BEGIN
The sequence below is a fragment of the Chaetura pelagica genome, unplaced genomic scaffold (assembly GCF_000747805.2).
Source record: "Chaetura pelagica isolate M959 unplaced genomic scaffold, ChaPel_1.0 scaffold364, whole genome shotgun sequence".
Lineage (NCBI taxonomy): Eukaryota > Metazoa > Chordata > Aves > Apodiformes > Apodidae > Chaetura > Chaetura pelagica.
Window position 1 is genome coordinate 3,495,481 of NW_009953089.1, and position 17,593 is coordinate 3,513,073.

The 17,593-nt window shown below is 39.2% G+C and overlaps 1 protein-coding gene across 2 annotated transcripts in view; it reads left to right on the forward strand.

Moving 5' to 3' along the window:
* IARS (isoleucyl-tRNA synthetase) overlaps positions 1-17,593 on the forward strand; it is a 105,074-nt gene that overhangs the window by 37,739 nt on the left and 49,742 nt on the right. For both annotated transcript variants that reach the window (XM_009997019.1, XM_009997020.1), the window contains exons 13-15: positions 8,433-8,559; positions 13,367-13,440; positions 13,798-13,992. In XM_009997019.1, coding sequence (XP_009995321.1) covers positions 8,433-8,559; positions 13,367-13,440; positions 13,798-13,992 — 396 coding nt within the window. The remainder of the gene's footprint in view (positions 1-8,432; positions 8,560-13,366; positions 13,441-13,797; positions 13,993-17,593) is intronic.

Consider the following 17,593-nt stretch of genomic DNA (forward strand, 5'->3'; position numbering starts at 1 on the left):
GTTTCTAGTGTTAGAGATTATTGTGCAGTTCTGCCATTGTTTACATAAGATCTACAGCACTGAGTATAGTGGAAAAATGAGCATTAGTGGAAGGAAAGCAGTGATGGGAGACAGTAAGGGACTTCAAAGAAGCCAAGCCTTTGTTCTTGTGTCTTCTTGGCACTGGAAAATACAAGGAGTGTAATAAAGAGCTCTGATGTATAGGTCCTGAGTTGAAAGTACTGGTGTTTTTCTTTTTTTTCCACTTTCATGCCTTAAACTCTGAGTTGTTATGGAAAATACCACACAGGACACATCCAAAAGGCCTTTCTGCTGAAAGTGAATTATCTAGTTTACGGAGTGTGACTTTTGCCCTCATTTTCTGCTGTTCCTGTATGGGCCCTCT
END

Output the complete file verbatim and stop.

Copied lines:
The sequence below is a fragment of the Chaetura pelagica genome, unplaced genomic scaffold (assembly GCF_000747805.2).
Source record: "Chaetura pelagica isolate M959 unplaced genomic scaffold, ChaPel_1.0 scaffold364, whole genome shotgun sequence".
Lineage (NCBI taxonomy): Eukaryota > Metazoa > Chordata > Aves > Apodiformes > Apodidae > Chaetura > Chaetura pelagica.
Window position 1 is genome coordinate 3,495,481 of NW_009953089.1, and position 17,593 is coordinate 3,513,073.

The 17,593-nt window shown below is 39.2% G+C and overlaps 1 protein-coding gene across 2 annotated transcripts in view; it reads left to right on the forward strand.

Moving 5' to 3' along the window:
* IARS (isoleucyl-tRNA synthetase) overlaps positions 1-17,593 on the forward strand; it is a 105,074-nt gene that overhangs the window by 37,739 nt on the left and 49,742 nt on the right. For both annotated transcript variants that reach the window (XM_009997019.1, XM_009997020.1), the window contains exons 13-15: positions 8,433-8,559; positions 13,367-13,440; positions 13,798-13,992. In XM_009997019.1, coding sequence (XP_009995321.1) covers positions 8,433-8,559; positions 13,367-13,440; positions 13,798-13,992 — 396 coding nt within the window. The remainder of the gene's footprint in view (positions 1-8,432; positions 8,560-13,366; positions 13,441-13,797; positions 13,993-17,593) is intronic.

Consider the following 17,593-nt stretch of genomic DNA (forward strand, 5'->3'; position numbering starts at 1 on the left):
GTTTCTAGTGTTAGAGATTATTGTGCAGTTCTGCCATTGTTTACATAAGATCTACAGCACTGAGTATAGTGGAAAAATGAGCATTAGTGGAAGGAAAGCAGTGATGGGAGACAGTAAGGGACTTCAAAGAAGCCAAGCCTTTGTTCTTGTGTCTTCTTGGCACTGGAAAATACAAGGAGTGTAATAAAGAGCTCTGATGTATAGGTCCTGAGTTGAAAGTACTGGTGTTTTTCTTTTTTTTCCACTTTCATGCCTTAAACTCTGAGTTGTTATGGAAAATACCACACAGGACACATCCAAAAGGCCTTTCTGCTGAAAGTGAATTATCTAGTTTACGGAGTGTGACTTTTGCCCTCATTTTCTGCTGTTCCTGTATGGGCCCTCT